The introduction of Krupp armour in six inch thickness rendered the "armoured" protection scheme more effective for the largest first class cruisers, and no large first class protected cruisers were built after 1898. The smaller cruisers, unable to bear the weight of heavy armoured belts retained the "protected" scheme up to 1905, when the last units of the Challenger and Highflyer class were completed. There was a general hiatus in British cruiser production after this time, apart from a few classes of small, fast scout cruisers for fleet duties. When the Royal Navy began building larger cruisers(+4000 tons) again around 1910, they used a mix of armoured decks and/or armoured belts for protection, depending on class. These modern, turbine powered cruisers are properly classified as light cruisers.


Surviving examples

A few protected cruisers have survived as museum ships: USS Wisconsin is one of three Iowa class battleships opened to the public as a museum, and one of two Iowa class battleships maintained in the US Mothball fleet. ...

The Aurora (Russian: Авро́ра; English transliteration: Avrora) is a Russian protected cruiser, currently preserved as a museum ship in St. ... Saint Petersburg (Russian: Санкт-Петербу́рг, English transliteration: Sankt-Peterburg), colloquially known as Питер (transliterated Piter), formerly known as Leningrad (Ленингра́д, 1924–1991) and... HNLMS Bonaire was a 4th class screw steamship of the Royal Netherlands Navy, now under restoration as a museum ship. ... Satellite image of the Ems estuary showing the location of Delfzijl (left bank, center) Delfzijl is a municipality and city in the northeast of the Netherlands. ... USS Olympia (C-6) is a protected cruiser in the United States Navy during the Spanish-American War. ... This article is becoming very long. ... La Spezia (Spèsa in the local dialect of Ligurian) is a city in the Liguria region of northern Italy, at the head of La Spezia Gulf, and capital city of the province of La Spezia. ...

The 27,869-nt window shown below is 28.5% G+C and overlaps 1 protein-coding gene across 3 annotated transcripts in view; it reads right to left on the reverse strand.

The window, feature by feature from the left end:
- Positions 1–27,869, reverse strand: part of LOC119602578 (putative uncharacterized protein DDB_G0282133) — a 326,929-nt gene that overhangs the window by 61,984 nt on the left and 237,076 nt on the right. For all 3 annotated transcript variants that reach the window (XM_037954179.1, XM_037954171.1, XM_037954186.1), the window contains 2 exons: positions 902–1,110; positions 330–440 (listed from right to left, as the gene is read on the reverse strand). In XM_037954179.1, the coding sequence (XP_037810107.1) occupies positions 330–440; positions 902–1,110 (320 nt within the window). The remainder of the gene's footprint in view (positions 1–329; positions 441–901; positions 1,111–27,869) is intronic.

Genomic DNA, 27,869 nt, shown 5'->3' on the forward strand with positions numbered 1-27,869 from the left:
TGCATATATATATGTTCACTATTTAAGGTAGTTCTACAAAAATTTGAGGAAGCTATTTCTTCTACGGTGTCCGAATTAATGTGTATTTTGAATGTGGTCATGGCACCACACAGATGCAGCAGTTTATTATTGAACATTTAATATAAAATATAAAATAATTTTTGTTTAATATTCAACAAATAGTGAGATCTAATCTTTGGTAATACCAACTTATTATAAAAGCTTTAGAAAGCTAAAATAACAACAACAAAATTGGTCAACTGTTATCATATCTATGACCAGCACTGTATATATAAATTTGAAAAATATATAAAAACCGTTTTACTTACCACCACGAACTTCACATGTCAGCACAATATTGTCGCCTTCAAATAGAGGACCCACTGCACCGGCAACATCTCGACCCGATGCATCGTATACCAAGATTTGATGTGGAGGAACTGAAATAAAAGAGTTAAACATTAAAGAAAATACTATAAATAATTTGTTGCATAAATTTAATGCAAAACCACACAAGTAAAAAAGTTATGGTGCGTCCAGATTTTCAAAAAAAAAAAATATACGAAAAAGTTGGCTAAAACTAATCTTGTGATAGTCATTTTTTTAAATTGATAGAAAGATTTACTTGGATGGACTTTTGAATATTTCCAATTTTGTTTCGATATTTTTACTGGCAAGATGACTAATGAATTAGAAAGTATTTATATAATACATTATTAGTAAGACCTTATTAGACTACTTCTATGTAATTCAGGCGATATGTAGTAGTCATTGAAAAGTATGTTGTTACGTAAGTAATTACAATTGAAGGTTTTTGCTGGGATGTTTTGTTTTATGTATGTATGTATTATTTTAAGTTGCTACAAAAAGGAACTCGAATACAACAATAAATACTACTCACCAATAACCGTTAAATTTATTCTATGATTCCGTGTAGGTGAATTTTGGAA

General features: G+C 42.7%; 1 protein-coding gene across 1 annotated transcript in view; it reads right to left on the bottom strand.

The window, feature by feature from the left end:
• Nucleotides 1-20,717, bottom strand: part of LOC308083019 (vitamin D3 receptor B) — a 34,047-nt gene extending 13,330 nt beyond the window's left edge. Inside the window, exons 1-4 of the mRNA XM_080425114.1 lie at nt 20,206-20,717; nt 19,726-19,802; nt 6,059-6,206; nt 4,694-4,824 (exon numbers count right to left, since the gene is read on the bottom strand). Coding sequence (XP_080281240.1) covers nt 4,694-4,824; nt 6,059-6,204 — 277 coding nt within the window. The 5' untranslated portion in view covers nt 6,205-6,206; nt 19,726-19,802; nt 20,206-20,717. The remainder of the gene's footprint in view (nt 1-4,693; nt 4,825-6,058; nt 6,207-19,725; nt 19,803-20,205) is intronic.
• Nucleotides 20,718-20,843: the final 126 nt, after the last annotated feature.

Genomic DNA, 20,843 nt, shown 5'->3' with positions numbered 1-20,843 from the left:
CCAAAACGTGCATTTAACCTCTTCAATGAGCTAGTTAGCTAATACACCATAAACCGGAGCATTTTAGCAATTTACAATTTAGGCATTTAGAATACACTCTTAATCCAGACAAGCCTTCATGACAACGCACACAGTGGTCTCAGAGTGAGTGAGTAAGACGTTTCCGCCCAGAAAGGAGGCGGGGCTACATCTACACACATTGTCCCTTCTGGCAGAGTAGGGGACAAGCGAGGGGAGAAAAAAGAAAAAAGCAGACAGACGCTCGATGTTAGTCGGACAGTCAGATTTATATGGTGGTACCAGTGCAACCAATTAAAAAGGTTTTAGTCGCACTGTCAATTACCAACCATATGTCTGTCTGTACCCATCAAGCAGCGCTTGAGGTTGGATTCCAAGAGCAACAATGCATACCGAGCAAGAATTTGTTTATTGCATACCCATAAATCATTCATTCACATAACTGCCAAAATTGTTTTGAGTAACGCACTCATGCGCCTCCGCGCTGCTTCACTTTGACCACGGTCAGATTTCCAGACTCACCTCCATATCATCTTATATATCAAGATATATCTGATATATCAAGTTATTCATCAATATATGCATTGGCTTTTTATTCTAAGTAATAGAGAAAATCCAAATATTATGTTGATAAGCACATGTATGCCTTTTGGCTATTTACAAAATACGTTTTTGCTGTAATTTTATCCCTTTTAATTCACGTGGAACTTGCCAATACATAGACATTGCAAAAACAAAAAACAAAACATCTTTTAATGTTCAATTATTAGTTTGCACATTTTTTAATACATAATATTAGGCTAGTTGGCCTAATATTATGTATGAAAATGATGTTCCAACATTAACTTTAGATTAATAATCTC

See also


  Results from FactBites:
 
Protected cruiser - Wikipedia, the free encyclopedia (305 words)
Protected cruisers were a type of naval cruiser of the late 19th century.
Protected cruisers appeared about 1880 and disappeared about 1910, when countries started to build light cruisers, with armored sides and decks instead.
The first protected cruiser of the "New Navy" was the USS Atlanta, launched in October 1884, soon followed by the Boston in December, and Chicago a year later.
Armored cruiser - Wikipedia, the free encyclopedia (604 words)
The armored cruiser was a naval cruiser protected by armor on its sides as well as on the decks and gun positions.
Armored cruisers were the chief combatants in two naval battles: the Battle of Ulsan in the Russo-Japanese War, and the Battle of Coronel in World War I, and played important supporting roles in other battles of the period.
The last armored cruisers were built around 1910, after technological developments allowed the type to evolve alongside battleships by including a uniform main gun armament and increasing their speeds.
  More results at FactBites »

 
 

COMMENTARY     


Share your thoughts, questions and commentary here
Your name
Your comments

Want to know more?
Search encyclopedia, statistics and forums:

 


Press Releases |  Feeds | Contact
The Wikipedia article included on this page is licensed under the GFDL.
Images may be subject to relevant owners' copyright.
All other elements are (c) copyright NationMaster.com 2003-5. All Rights Reserved.
Usage implies agreement with terms, 1022, m